(Closed) What would you do if… ? (Scenario)

posted 9 years ago in Babies
Post # 3
Member
900 posts
Busy bee

Hold your tongue.  Or at least wait for them to bring it up.

Post # 4
Member
6597 posts
Bee Keeper
  • Wedding: August 2010

Oh wow – that is a tough one!

In your expert opinion do you think that it could be helped/prevent further problems if treated?????

I think if treatment could help the child I would say something – while treading VERY carefully!!!!!

Post # 5
Member
1080 posts
Bumble bee
  • Wedding: March 2010

It depends. Is this a developmental issue that the child just might be slow in “getting” or is an issue that the parents can’t do anything about. If it is something the child needs help developing in give some suggestions (not demands, not over the top, maybe make it into a game that could be played) If it is something the parents cannot do anything about wait until it is brought up.

Post # 6
Member
1149 posts
Bumble bee

Gosh that is a tough one.  Because to not point it out and see it play out later – and know that maybe you could have helped if you’d mentioned it earlier?  That would be so hard to live with especially if it’s something that could be corrected if caught early enough. 

I think I’d have to tell them what I thought.   It would be hard, and if I were wrong it might hurt the relationship, but I would be most concerned with the child’s well being.  

Post # 7
Member
4382 posts
Honey bee
  • Wedding: June 2010 - Ceremony - First United Methodist Church; Reception - My parents' house!

Family, say something. Friend, hold your tongue, no matter how hard it is. 🙁

 

What a sucky situation, either way!

Post # 8
Member
5761 posts
Bee Keeper

I’d say something. As a Mom,and knowing YOU saw something amiss and never mentioned it to me,I think I’d be not only hurt,but offended. You wouldn’t be saying something to be mean or critical,but expressing your concern so it is altogether different. Sometimes we can’t see what’s right under our noses!

Post # 9
Member
131 posts
Blushing bee
  • Wedding: October 2009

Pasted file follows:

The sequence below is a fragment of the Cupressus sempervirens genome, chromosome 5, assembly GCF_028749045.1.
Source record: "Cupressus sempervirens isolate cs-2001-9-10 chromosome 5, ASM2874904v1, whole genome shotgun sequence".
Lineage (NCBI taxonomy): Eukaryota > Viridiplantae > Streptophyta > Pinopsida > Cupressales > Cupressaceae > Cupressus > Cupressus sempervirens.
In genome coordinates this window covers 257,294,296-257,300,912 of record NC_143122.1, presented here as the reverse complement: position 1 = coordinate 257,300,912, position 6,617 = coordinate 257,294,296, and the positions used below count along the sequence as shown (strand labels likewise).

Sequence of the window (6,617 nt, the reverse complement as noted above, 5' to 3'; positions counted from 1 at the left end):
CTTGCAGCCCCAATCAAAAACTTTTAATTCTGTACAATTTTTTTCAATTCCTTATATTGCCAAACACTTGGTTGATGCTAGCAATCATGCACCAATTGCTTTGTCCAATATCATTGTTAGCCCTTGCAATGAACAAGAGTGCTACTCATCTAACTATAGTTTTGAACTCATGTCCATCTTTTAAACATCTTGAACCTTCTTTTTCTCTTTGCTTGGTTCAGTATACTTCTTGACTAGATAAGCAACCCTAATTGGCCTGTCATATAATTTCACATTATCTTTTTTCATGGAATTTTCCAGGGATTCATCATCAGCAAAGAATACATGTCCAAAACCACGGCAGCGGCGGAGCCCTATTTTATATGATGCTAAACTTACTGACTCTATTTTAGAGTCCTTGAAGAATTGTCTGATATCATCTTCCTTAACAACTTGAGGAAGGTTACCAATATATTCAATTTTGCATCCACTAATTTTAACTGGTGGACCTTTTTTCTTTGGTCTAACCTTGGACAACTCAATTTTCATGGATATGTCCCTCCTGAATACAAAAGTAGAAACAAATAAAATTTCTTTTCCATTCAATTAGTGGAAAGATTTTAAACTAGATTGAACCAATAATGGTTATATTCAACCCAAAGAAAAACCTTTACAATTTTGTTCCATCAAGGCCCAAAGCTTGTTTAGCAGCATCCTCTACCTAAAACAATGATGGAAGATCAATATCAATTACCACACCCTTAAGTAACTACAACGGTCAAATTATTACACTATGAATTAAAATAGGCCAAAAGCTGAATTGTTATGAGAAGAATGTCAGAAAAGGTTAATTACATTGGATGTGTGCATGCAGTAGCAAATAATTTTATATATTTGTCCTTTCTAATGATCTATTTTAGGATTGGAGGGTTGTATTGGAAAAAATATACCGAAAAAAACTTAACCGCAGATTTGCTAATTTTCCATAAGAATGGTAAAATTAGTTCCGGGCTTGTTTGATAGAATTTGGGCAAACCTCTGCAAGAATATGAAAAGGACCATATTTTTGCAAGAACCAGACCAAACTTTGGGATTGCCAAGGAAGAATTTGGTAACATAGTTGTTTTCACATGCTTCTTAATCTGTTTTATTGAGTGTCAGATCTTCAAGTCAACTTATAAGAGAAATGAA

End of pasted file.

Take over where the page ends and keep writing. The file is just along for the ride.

It depends on the issue. If it’s something that the parents can do (or stop doing) that impacts how the child is developing, that’s a touchy issue, because no one wants to be told how to raise their kid.  But if it’s something that is medically wrong, perhaps you can mention it in a kind way…?  

good luck!

Post # 10
Member
3098 posts
Sugar bee
  • Wedding: November 2009

If I were educated enough to have an expert opinion, I’d say something. 

Post # 11
Member
2365 posts
Buzzing bee
  • Wedding: October 2009

I know of these boys in particular who are part of a family and they are little boys … but are awful. They are always crying and abusive … I seriously think there is something wrong and they are the exact reason I did not want any children … b/c I did not want them to come.

Everyone bites their tongues … but the boys are like little devils. They’re so horrible. Behind their back everyone is like OhMyGod wth is wrong with them?

Post # 12
Member
193 posts
Blushing bee
  • Wedding: April 2010

I’d say something.. but very very carefully.. I am a mom.. and mothers can be very defensive of their children and their mothering skills.

Post # 13
Member
3316 posts
Sugar bee
  • Wedding: October 2009

If the child were merely poorly behaved due to parents not enforcing rules, I would not say anything.  After all, what could you expect if you did say something?  “Oh, gee, we’d overlooked the fact that we never enforced any rules, and will start doing that from here on in,” seems pretty unlikely.

However, if I believed the child had a developmental problem, I would say something.  I know that with my own son, who has Asperger’s, discovering that there was an actual biological issue going on was a big help.  It enabled us to stop blaming ourselves or him, and to start looking for strategies we could teach him to help him get around his developmental issues.  At this point (he is 27), he is far more functional than many of his relatives who had less severe Asperger’s, because he has learned so many coping strategies.

Post # 15
Member
604 posts
Busy bee
  • Wedding: June 2009

let me add another question to the mix.  Let’s say you are a medical professional and your friend is of the same profession….yet doesn’t see developmental issues in her child that you see.  Do you say something then?

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